The Beagle Problem
By William M. McCurrach
Back when you’re a child, and you’re lonely, a parent might get you a pet, well I was given a beagle, cute little guy when he came to me. My step-father brought him home one day I don’t remember his name or what exactly I called that beagle but, I grew attached to him over time. I named him Rusty.
Well, dad may have given me that puppy but he definitely wasn’t in love with him, like I was. Dad fed the dog of course and let me keep him as long as I walked him. It was me and my little beagle against everyone and everything, until the poor dog messed up and caused dad a problem.
It was a day we were going fishing, and dad loaded the fishing poles and equipment in the trunk and then the cooler filled with cold drinks and snacks. He smiled at me and said let’s go fishing! Of course I wanted to go and jumped in the car, taking my beagle along. Dad looked and smiled, and said I hope he behaves, the dog he meant of course, not me.
Dad had a problem with my beagle, he didn’t like the fact the dog liked to dig. My beagle dug holes in the back yard and dad had to fix them. He wasn’t happy about that one for sure.
We drove to that lake to fish in dad’s Cadillac, bright yellow with green cloth interior and in great shape. As, we drove along, my beagle, started to scratch at the backseat, and dad told the dog no, in a harsh tone. The dog never understood of course and thought it was playing, dad didn’t take it that way when we got to the lake.
When we arrived at the lake, I got out of the car with my beagle and waited on dad to unload everything we needed of course, I was still young. Dad unloaded the cooler and snacks, and set them down, then the fishing poles and tackle box and bait. Then as I watched, dad, unload a piece of chain, duct tape and an item that looked like a lead doughnut. I was puzzled, what that was for? Dad looked at my beagle and then at his backseat of his Cadillac, and his face changed to anger. He looked at the dog, then at the seat and back and forth he went, dad was mad, the beagle had dug a hole in his backseat. That was it for my poor beagle.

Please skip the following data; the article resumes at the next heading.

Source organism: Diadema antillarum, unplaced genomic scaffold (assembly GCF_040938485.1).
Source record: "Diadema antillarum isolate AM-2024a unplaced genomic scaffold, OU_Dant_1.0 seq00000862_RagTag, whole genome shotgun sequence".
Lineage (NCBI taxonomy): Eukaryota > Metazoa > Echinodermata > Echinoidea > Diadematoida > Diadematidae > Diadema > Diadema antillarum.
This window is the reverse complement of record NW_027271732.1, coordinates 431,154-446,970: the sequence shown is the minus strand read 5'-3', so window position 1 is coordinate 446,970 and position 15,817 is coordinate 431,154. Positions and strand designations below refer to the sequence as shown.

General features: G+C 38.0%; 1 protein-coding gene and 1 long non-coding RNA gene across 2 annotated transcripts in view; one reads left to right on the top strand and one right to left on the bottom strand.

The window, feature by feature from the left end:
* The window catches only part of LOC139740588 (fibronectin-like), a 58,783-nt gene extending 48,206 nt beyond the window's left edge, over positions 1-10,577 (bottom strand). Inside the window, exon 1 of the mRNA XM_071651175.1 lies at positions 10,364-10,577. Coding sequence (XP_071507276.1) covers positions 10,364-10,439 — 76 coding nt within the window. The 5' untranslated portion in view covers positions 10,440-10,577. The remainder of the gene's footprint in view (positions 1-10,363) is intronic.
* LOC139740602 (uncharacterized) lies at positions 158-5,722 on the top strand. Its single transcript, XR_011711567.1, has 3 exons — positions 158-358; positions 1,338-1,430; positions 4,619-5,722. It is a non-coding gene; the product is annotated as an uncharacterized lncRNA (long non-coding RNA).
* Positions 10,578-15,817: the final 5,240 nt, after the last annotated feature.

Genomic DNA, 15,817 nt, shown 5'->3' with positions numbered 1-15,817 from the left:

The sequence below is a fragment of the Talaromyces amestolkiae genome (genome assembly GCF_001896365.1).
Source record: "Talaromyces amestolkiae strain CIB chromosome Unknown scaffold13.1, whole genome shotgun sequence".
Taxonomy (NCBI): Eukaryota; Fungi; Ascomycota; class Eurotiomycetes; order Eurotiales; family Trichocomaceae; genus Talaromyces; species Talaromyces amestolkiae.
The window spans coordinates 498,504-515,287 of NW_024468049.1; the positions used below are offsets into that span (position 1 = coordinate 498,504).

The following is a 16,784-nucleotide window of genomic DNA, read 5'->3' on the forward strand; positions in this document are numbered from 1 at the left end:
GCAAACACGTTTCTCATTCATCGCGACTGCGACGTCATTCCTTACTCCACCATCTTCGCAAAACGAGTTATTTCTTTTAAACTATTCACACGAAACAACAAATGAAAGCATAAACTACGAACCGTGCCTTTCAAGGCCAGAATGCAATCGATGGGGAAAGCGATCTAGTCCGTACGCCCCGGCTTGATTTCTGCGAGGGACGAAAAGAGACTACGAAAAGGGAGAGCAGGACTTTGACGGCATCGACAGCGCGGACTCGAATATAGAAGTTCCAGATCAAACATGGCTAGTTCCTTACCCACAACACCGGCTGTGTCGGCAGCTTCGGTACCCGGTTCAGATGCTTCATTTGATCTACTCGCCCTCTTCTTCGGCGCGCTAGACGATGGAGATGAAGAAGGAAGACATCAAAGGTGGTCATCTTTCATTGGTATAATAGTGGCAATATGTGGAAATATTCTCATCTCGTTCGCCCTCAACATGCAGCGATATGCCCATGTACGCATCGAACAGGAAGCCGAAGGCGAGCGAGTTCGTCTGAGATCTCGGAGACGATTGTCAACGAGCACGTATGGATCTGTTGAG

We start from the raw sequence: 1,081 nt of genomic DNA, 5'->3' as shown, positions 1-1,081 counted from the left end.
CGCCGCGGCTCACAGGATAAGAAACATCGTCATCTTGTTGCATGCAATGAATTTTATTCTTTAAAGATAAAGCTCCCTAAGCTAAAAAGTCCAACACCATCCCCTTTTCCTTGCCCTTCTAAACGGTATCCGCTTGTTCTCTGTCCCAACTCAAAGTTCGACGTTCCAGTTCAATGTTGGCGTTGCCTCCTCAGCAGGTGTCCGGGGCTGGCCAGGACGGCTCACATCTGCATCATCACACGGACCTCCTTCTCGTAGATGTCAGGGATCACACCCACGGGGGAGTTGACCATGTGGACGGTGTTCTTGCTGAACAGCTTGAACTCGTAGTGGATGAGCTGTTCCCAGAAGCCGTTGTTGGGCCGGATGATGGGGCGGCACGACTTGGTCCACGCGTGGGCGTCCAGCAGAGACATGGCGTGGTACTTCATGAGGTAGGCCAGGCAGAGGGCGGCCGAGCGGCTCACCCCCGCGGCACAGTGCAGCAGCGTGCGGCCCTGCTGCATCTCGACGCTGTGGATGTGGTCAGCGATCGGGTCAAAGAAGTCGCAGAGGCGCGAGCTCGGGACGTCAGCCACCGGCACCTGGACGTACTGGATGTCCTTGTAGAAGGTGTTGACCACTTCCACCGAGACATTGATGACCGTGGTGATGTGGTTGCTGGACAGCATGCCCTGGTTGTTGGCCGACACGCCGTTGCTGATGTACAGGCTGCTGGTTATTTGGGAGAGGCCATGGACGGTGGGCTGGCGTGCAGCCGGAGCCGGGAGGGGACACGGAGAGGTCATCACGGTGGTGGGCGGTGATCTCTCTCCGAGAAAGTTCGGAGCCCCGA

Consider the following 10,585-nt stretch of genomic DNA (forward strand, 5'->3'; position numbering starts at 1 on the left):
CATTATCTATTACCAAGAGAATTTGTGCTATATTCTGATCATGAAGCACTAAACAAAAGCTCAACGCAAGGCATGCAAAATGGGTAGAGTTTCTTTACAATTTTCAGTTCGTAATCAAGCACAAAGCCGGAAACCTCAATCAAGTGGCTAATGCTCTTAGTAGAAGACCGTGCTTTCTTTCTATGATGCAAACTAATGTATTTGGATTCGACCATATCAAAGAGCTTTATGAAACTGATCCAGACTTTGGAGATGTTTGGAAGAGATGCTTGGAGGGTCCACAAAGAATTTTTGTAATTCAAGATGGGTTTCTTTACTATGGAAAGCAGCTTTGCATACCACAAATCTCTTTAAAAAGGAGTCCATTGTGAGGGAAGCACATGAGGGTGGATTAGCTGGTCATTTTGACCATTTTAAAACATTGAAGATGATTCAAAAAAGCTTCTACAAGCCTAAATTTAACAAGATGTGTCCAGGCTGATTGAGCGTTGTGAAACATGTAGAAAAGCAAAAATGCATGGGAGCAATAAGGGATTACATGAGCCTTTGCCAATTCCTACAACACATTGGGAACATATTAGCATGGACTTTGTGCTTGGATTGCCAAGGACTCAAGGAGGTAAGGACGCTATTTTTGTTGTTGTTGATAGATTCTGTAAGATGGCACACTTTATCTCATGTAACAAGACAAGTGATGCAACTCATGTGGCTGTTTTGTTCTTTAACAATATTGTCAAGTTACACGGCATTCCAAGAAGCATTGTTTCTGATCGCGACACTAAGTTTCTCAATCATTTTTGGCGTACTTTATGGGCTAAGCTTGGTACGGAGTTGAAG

Dad turned and grabbed my beagle by the back of its neck and held him high helpless. The poor dog yelped and cried but, that didn’t bother dad, the dog ruined his Cadillac.
I watched in terror as dad, took the duct tape and taped my beagles mouth shut, and then taped his front paws together and his back ones too. Then he looked at me and said damn dog will never ruin another thing for me. He reached out and grabbed the chain and weight and wrapped the chain around my beagle, the next thing I know, my beagle was heaved by him into the lake. I watched as my beagle struggled against the weight, but he never came back up, just bubbles. Dad had solved the problem of the beagle, it was his solution. The dog ripped his seat up and that was the end of it. Dad said, well the hell with that dog! Never again did I have a dog or pet, and if I ever thought of one, my mind would replay dad’s solution to his torn seat by my beagle and I forgot any thoughts of having a pet. As Dad put it damn dog gave me a problem so I got rid of it. Sadly, he never mentioned it again, and I knew then, my dad was a cold hard bastard.
Dad’s way of handling things was through violence and threats. Because when I spoke up, asked him about my beagle and why he did it, dad, didn’t explain a thing, but he did get angry at me. What he said was, I pay for you to eat, sleep, drink, dress and go to school, and if you think I am going to let you ruin my life, well, I will shoot you and bury you in the backyard and it won’t affect me one bit.
Because of my beagle, Rusty and how dad handled it earlier, and what he said to me after, when I was a grown man and dad was dying, I refused to go anywhere with him. I didn’t want to be anywhere near, never mind alone with him due to his cold ways.